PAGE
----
Travelling on a budget

If those online lockdown shopping sprees have left any survivors in your bank account, then you’ll no doubt be in need of some money-saving tipsespecially when dreaming of the day when you can finally escape Boris for a few weeksLockdown or not, money has always been an obstacle when travelling and, as students, we know better than anyone that money does most definitely not grow on trees. Spending a small fortune on travelling is therefore out of the question. To make travelling both more affordable and more accessible, here are my top tips on how best to be a savvy traveller.

Wave goodbye to over-priced hotels! Accommodation is certainly one of the areas where hundreds can be saved, with the price difference between hotels and hostels almost astronomical. Hostel World is a brilliant website where you can find hostels and accommodation for reasonable prices, and you can also read reviews from past guests to make sure that a hostel is safe. However, if like many you’re horrified at the prospect of sleeping in a room full of strangers – or worse, snorers – then do look into private rooms. Whilst more expensive than dorms, they’re still much cheaper than hotels, and often just as comfortable. In addition, hostels are fantastic social hubs where you’ll be sure to meet an array of interesting and like-minded people. If you’re looking for affordable comfort, then Airbnb is another option with which you can often get entire apartments or houses to yourself. Or, if like me, your stinginess overrides your comfort standards, then I’d suggest looking into campsites. It’s often possible to find places on campsites for under €10, and I can honestly say that the nights I’ve spent camping have been some of my most memorable! Alternatively, if it’s free comfort you’re after, then certainly consider Couchsurfing. This organisation connects hosts and guests from across the world, and you can stay with them for free!

Staying in hostels is both low cost and a great way to meet new people. Image: oatsy40 on Flickr

If travelling in Europe, then Flixbus is your new best friend. Whilst travelling by coach may take a small age and sitting next to sweaty strangers isn’t exactly ideal, it is guaranteed to save you a fortune in the long run. Also, do make sure to check out BlaBlaCar, a car-share company that links drivers and passengers travelling in the same direction for very reasonable prices. BlaBlaCar offers a women-only service and requires all passengers and drivers to be verified, making it a much safer option than hitchhiking. That said, however, I wouldn’t rule hitchhiking out entirely.  Arguably one of the most environmentally friendly ways of travelling, hitchhiking can also lead to brilliant conversations, new friends, and a much happier bank account! However, it’s important to hitchhike safely; always note down the number plate of the car you get into and never hitchhike alone.

Travelling by coach is an easy way to reduce your travel costs. Image: toastal on Flickr

The issue with exclusively staying in hotels is that you don’t have any cooking facilities, which inevitably leads to spending eye-watering amounts on eating out. However, food does not need to be expensive. If you instead opt for a hostel or an Airbnb then you’re more than likely to have access to a kitchen, meaning you’ll spend no more on food than you would at home. But don’t forget, you are on holiday after all – so don’t feel guilty about treating yourself to the odd meal out, perhaps just don’t go for the lobster!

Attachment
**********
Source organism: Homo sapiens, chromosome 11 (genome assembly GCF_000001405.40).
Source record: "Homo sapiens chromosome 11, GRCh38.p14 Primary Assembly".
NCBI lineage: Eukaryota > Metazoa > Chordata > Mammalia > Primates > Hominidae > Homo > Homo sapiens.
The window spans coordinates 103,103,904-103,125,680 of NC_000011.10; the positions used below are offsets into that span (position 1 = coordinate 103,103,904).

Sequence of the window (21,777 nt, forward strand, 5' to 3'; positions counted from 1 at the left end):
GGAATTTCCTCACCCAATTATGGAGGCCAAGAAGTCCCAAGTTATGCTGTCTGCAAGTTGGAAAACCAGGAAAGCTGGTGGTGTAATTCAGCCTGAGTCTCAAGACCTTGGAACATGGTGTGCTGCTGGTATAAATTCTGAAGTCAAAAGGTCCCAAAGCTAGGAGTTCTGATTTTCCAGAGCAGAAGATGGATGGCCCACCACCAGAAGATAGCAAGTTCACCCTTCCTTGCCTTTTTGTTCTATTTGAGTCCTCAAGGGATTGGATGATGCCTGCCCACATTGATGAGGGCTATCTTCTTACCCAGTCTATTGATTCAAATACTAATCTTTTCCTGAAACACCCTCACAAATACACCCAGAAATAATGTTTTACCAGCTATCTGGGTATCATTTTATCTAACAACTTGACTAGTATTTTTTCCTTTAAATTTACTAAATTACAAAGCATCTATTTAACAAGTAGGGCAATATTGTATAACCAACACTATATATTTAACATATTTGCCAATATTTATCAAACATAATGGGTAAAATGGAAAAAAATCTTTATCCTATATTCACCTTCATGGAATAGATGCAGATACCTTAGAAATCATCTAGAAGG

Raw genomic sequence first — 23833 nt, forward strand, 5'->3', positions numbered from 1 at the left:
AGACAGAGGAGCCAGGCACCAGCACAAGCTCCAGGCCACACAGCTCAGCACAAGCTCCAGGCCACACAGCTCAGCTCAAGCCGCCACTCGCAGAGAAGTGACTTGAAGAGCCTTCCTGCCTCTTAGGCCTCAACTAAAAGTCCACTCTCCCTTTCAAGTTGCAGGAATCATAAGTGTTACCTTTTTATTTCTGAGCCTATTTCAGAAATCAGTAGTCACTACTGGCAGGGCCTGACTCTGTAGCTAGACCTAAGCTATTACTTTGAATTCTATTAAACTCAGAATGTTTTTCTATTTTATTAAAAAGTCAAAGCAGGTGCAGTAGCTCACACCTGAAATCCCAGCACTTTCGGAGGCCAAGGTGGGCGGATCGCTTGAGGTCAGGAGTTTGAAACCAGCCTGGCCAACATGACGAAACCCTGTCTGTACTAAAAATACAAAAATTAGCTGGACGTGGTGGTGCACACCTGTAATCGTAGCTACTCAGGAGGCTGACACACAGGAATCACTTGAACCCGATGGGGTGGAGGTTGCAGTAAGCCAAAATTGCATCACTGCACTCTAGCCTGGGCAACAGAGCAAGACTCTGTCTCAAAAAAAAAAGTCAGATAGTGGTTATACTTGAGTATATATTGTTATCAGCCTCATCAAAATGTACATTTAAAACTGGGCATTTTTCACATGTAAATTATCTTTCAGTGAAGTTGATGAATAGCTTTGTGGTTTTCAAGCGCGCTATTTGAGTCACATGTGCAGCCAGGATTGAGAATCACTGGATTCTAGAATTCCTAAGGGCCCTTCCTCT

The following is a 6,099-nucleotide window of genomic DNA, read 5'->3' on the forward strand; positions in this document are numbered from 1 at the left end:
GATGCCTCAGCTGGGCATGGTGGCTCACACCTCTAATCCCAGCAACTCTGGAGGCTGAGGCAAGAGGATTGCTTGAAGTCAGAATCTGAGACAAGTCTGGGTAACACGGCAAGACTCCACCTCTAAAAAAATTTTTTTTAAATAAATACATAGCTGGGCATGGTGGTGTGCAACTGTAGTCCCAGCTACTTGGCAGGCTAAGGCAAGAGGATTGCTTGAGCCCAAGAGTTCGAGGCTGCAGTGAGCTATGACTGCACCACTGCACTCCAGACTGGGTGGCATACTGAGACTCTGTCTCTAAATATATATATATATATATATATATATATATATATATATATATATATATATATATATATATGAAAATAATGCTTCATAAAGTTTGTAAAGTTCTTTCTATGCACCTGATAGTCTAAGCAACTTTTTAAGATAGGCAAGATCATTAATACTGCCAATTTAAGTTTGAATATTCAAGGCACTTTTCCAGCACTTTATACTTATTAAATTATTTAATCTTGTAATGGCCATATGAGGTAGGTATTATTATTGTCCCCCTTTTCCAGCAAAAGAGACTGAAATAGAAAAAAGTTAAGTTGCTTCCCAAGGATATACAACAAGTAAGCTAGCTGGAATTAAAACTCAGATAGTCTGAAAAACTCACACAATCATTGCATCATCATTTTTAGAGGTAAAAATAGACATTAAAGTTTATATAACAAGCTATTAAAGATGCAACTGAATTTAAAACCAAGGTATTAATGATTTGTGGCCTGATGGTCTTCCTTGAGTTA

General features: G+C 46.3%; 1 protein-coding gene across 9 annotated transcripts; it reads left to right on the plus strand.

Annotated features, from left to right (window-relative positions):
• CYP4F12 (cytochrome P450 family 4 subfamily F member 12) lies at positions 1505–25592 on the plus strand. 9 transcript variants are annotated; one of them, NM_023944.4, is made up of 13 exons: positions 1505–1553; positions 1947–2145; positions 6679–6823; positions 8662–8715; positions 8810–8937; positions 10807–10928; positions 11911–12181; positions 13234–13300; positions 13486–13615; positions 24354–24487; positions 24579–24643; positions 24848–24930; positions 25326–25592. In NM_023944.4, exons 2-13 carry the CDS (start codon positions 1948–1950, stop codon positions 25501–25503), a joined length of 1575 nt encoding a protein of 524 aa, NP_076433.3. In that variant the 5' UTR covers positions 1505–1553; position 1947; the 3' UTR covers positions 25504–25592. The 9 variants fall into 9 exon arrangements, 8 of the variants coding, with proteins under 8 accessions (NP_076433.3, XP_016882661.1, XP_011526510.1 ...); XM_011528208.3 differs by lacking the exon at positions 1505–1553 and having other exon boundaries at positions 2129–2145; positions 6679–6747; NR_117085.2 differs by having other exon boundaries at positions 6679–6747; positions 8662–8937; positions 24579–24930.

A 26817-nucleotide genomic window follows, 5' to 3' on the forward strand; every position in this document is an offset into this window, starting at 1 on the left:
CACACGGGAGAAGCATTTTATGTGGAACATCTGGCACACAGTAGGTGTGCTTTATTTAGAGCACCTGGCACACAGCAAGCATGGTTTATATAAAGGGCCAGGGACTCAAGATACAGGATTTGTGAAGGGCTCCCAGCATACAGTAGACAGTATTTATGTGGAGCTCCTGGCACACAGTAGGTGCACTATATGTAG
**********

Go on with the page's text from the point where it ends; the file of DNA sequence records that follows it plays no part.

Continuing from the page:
Whilst some activities can be expensive, in every city and country there are countless inexpensive (and even free!) things to do. One option that I couldn’t recommend highly enough, is free walking tours. Walking tours operate on a donation-only basis, meaning that you simply give what you can at the end of the tour. However, while you’re not obliged to give anything, it is only fair to at least donate a little bit, as the volunteers who run them depend on these donations. In addition, before going to a country be sure to read up on any places offering student discounts – museums and galleries are brilliant for this and some may even let you in for free. Or, if you’re travelling more rurally then hiking is another good option – all you need is a map and a sturdy pair of trainers, and you’re good to go. And, of course, when abroad it is very important to sample the local beverages… there really is no avoiding the price of alcohol, but I would suggest asking locals for recommendations so that you don’t get overcharged.

Hiking is not only free, but also extremely rewarding. Image: Anna Stringer.

With somewhat of an interesting name, WWOOFing (World Wide Opportunities on Organic Farms) is a mutual exchange where you work for bed and board. It is the perfect way to explore a country or region without spending any money! Usually, you’re expected to work for 4-5 hours in the morning, but you have afternoons and weekends free to explore or travel. I couldn’t recommend WWOOFing highly enough; not only is it a cheap way to travel, it is also an incredible opportunity to learn more about agriculture, the environment and sustainability – not to mention having a local host with extensive knowledge and suggestions about the area. There are also other initiatives with a similar premise, such as au pairing, Work Away, and volunteering.


Featured image: Dr._Colleen_Morgan on Flickr

One thought on this article.

  1. thanks. when conditions make travel safer, Flixbus is fairly good. But be careful at the bus-stops. Pick-pockets abound. Walking in the mountains with a small tent strapped on the backback is most certainly the optimal experience. But takes experience in these areas. We dutch favor our bikes. You can see som much by biking. Some busses take you and your bike along.
    all the best

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